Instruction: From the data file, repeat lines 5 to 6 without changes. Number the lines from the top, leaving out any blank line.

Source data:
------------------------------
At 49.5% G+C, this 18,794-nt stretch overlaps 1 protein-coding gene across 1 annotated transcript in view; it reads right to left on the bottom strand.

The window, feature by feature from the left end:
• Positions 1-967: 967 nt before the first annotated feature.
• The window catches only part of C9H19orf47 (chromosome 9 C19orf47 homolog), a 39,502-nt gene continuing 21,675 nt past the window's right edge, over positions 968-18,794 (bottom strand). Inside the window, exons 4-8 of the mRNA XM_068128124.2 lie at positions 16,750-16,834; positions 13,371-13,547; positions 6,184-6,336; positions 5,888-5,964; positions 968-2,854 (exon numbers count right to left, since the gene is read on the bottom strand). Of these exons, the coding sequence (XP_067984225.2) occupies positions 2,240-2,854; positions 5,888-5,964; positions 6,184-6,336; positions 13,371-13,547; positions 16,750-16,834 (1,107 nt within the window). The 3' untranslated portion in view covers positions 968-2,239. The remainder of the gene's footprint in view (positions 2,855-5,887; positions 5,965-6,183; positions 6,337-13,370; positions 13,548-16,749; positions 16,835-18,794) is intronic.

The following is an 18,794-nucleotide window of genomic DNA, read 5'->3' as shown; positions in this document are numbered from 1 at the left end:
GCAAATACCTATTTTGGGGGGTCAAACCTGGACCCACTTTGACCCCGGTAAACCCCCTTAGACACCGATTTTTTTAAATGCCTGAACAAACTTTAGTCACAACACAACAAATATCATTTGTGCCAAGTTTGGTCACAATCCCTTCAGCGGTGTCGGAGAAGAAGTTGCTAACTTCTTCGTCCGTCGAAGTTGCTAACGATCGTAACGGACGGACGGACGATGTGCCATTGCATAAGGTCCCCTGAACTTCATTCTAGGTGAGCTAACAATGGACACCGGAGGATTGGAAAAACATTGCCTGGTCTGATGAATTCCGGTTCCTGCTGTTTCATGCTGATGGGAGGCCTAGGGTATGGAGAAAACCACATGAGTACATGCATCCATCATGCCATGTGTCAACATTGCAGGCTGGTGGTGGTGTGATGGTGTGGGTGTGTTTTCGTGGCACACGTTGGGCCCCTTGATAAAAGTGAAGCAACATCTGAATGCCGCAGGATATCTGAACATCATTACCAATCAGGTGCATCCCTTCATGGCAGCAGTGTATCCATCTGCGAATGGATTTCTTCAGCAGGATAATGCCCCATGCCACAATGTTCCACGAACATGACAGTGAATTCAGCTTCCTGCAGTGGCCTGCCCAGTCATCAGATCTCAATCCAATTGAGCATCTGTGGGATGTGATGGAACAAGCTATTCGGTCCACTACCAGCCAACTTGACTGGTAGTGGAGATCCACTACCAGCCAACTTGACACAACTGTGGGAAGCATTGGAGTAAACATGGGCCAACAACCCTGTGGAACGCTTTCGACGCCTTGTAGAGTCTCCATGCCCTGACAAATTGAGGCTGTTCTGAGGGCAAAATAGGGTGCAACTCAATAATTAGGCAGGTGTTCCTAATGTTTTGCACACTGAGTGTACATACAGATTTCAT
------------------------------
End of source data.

The following is an 18,794-nucleotide window of genomic DNA, read 5'->3' as shown; positions in this document are numbered from 1 at the left end:
GCAAATACCTATTTTGGGGGGTCAAACCTGGACCCACTTTGACCCCGGTAAACCCCCTTAGACACCGATTTTTTTAAATGCCTGAACAAACTTTAGTCACAACACAACAAATATCATTTGTGCCAAGTTTGGTCACAATCCCTTCAGCGGTGTCGGAGAAGAAGTTGCTAACTTCTTCGTCCGTCGAAGTTGCTAACGATCGTAACGGACGGACGGACGATGTGCCATTGCATAAGGTCCCCTGAACTTCATTCTAGGTGAGCTAACAATGGACACCGGAGGATTGGAAAAACATTGCCTGGTCTGATGAATTCCGGTTCCTGCTGTTTCATGCTGATGGGAGGCCTAGGGTATGGAGAAAACCACATGAGTACATGCATCCATCATGCCATGTGTCAACATTGCAGGCTGGTGGTGGTGTGATGGTGTGGGTGTGTTTTCGTGGCACACGTTGGGCCCCTTGATAAAAGTGAAGCAACATCTGAATGCCGCAGGATATCTGAACATCATTACCAATCAGGTGCATCCCTTCATGGCAGCAGTGTATCCATCTGCGAATGGATTTCTTCAGCAGGATAATGCCCCATGCCACAATGTTCCACGAACATGACAGTGAATTCAGCTTCCTGCAGTGGCCTGCCCAGTCATCAGATCTCAATCCAATTGAGCATCTGTGGGATGTGATGGAACAAGCTATTCGGTCCACTACCAGCCAACTTGACTGGTAGTGGAGATCCACTACCAGCCAACTTGACACAACTGTGGGAAGCATTGGAGTAAACATGGGCCAACAACCCTGTGGAACGCTTTCGACGCCTTGTAGAGTCTCCATGCCCTGACAAATTGAGGCTGTTCTGAGGGCAAAATAGGGTGCAACTCAATAATTAGGCAGGTGTTCCTAATGTTTTGCACACTGAGTGTACATACAGATTTCAT